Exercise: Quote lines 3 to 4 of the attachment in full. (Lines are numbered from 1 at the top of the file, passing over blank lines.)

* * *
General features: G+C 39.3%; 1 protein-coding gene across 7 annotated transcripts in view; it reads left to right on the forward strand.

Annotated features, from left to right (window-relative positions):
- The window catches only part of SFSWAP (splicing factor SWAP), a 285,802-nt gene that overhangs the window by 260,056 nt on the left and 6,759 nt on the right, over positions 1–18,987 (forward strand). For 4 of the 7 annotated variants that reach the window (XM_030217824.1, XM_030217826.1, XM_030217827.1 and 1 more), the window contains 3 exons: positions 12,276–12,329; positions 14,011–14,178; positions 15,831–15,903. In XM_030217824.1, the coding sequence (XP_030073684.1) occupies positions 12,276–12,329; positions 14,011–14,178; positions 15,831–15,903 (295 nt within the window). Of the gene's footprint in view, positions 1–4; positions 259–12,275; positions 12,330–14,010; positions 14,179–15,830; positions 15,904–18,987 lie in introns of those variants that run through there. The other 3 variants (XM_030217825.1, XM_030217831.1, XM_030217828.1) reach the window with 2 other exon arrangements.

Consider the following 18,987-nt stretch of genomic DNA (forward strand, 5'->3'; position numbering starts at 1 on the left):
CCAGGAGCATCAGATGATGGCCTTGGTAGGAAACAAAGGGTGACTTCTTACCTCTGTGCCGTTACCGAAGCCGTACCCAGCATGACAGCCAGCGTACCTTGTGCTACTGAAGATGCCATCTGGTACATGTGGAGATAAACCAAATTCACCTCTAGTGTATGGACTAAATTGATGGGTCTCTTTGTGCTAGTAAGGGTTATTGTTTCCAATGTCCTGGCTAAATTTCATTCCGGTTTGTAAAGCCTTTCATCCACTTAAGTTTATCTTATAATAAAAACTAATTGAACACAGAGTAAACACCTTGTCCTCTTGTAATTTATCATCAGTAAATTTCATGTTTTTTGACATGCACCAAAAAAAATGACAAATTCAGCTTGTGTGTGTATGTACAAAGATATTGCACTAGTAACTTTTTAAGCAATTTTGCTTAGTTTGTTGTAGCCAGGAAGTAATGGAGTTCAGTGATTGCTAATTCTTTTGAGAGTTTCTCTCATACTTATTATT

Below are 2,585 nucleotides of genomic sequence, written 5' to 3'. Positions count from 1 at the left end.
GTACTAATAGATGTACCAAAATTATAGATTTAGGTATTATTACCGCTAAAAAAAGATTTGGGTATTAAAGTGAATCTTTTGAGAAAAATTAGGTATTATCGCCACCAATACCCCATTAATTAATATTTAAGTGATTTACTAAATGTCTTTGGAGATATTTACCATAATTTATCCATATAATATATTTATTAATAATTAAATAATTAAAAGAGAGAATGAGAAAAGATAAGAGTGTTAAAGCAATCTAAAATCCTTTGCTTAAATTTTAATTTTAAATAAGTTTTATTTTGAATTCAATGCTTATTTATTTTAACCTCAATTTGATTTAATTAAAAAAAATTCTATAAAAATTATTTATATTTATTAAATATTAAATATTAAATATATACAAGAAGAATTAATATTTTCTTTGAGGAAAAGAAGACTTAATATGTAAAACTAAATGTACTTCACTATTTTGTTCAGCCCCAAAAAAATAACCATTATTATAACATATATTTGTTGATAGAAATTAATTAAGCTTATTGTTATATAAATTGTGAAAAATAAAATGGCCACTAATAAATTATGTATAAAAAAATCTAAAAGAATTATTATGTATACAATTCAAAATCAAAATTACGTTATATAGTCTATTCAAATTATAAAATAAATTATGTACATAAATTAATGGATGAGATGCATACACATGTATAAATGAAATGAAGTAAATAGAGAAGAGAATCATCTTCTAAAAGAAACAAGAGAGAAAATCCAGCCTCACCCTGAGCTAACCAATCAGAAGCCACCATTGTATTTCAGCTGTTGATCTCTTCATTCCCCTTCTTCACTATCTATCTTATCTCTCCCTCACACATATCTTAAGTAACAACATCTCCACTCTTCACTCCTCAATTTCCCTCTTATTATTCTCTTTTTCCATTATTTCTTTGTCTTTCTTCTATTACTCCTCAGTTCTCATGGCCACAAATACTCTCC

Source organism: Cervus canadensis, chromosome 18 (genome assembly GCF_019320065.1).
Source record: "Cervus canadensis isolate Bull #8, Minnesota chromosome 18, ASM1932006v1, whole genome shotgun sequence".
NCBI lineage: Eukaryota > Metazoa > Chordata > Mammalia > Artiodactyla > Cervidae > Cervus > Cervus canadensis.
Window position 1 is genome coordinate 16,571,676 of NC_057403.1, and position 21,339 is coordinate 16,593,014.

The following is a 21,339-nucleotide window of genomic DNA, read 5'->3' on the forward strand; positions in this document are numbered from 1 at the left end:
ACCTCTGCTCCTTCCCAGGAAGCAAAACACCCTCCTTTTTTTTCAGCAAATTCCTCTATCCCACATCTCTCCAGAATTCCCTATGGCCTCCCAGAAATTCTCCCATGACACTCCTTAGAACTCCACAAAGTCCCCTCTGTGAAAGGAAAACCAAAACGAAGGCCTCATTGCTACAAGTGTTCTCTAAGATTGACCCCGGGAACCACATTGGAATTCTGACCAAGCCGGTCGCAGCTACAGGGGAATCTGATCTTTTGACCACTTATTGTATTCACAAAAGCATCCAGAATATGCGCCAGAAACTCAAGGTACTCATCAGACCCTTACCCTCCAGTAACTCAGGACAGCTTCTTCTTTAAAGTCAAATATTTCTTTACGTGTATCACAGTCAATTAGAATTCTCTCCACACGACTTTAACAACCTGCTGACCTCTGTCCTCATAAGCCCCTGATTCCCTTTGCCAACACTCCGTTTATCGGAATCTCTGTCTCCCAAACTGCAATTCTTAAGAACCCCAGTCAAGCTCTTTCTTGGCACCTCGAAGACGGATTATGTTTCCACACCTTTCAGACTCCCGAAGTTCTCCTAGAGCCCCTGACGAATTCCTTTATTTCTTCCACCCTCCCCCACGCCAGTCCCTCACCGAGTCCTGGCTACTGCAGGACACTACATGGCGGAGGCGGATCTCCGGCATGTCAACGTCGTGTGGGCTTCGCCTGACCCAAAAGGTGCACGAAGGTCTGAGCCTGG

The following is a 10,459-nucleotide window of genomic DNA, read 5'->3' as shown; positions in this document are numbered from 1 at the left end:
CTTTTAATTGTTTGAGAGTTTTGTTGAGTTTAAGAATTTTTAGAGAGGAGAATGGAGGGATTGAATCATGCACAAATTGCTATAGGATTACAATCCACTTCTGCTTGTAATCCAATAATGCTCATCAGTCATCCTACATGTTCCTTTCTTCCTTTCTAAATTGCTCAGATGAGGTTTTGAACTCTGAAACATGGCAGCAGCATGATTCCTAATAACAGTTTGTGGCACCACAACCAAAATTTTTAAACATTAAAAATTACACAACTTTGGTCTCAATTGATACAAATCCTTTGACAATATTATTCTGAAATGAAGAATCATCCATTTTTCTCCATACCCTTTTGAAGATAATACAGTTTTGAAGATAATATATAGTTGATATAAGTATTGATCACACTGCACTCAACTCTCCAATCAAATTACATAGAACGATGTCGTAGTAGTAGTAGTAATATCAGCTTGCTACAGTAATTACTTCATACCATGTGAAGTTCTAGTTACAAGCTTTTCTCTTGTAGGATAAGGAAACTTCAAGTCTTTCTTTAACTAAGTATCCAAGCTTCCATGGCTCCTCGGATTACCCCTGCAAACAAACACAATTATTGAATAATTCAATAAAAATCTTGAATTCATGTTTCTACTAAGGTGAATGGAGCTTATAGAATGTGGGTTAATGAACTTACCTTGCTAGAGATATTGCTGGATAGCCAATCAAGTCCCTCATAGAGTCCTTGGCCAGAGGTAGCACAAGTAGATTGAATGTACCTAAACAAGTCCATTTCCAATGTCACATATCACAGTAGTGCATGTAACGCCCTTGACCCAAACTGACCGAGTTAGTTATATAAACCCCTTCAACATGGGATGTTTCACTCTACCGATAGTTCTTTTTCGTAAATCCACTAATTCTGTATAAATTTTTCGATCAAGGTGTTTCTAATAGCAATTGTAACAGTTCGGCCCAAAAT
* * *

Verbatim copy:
- The window catches only part of SFSWAP (splicing factor SWAP), a 285,802-nt gene that overhangs the window by 260,056 nt on the left and 6,759 nt on the right, over positions 1–18,987 (forward strand). For 4 of the 7 annotated variants that reach the window (XM_030217824.1, XM_030217826.1, XM_030217827.1 and 1 more), the window contains 3 exons: positions 12,276–12,329; positions 14,011–14,178; positions 15,831–15,903. In XM_030217824.1, the coding sequence (XP_030073684.1) occupies positions 12,276–12,329; positions 14,011–14,178; positions 15,831–15,903 (295 nt within the window). Of the gene's footprint in view, positions 1–4; positions 259–12,275; positions 12,330–14,010; positions 14,179–15,830; positions 15,904–18,987 lie in introns of those variants that run through there. The other 3 variants (XM_030217825.1, XM_030217831.1, XM_030217828.1) reach the window with 2 other exon arrangements.

Consider the following 18,987-nt stretch of genomic DNA (forward strand, 5'->3'; position numbering starts at 1 on the left):